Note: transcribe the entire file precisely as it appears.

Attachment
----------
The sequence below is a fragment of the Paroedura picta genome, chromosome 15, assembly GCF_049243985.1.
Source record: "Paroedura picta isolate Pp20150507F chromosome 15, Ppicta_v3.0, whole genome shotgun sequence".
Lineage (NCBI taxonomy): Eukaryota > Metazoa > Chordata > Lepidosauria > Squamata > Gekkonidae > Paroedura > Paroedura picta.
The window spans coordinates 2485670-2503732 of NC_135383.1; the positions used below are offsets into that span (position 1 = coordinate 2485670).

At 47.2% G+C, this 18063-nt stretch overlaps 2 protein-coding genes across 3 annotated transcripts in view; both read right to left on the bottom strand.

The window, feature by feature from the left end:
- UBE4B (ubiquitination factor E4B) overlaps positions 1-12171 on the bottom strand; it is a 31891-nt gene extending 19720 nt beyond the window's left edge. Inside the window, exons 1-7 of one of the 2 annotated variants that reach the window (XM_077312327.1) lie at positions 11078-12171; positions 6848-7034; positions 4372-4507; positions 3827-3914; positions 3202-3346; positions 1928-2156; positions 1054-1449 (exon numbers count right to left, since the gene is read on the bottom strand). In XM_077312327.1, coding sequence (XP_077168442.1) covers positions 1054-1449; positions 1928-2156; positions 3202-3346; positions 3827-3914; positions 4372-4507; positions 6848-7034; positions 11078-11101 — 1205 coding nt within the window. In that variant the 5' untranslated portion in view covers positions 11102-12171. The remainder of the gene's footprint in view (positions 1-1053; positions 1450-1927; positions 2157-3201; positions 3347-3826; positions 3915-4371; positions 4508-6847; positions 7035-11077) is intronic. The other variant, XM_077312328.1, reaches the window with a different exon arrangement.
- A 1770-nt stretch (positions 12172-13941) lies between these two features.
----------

The sequence below is a fragment of the Paroedura picta genome, chromosome 15, assembly GCF_049243985.1.
Source record: "Paroedura picta isolate Pp20150507F chromosome 15, Ppicta_v3.0, whole genome shotgun sequence".
Lineage (NCBI taxonomy): Eukaryota > Metazoa > Chordata > Lepidosauria > Squamata > Gekkonidae > Paroedura > Paroedura picta.
The window spans coordinates 2485670-2503732 of NC_135383.1; the positions used below are offsets into that span (position 1 = coordinate 2485670).

At 47.2% G+C, this 18063-nt stretch overlaps 2 protein-coding genes across 3 annotated transcripts in view; both read right to left on the bottom strand.

The window, feature by feature from the left end:
- UBE4B (ubiquitination factor E4B) overlaps positions 1-12171 on the bottom strand; it is a 31891-nt gene extending 19720 nt beyond the window's left edge. Inside the window, exons 1-7 of one of the 2 annotated variants that reach the window (XM_077312327.1) lie at positions 11078-12171; positions 6848-7034; positions 4372-4507; positions 3827-3914; positions 3202-3346; positions 1928-2156; positions 1054-1449 (exon numbers count right to left, since the gene is read on the bottom strand). In XM_077312327.1, coding sequence (XP_077168442.1) covers positions 1054-1449; positions 1928-2156; positions 3202-3346; positions 3827-3914; positions 4372-4507; positions 6848-7034; positions 11078-11101 — 1205 coding nt within the window. In that variant the 5' untranslated portion in view covers positions 11102-12171. The remainder of the gene's footprint in view (positions 1-1053; positions 1450-1927; positions 2157-3201; positions 3347-3826; positions 3915-4371; positions 4508-6847; positions 7035-11077) is intronic. The other variant, XM_077312328.1, reaches the window with a different exon arrangement.
- A 1770-nt stretch (positions 12172-13941) lies between these two features.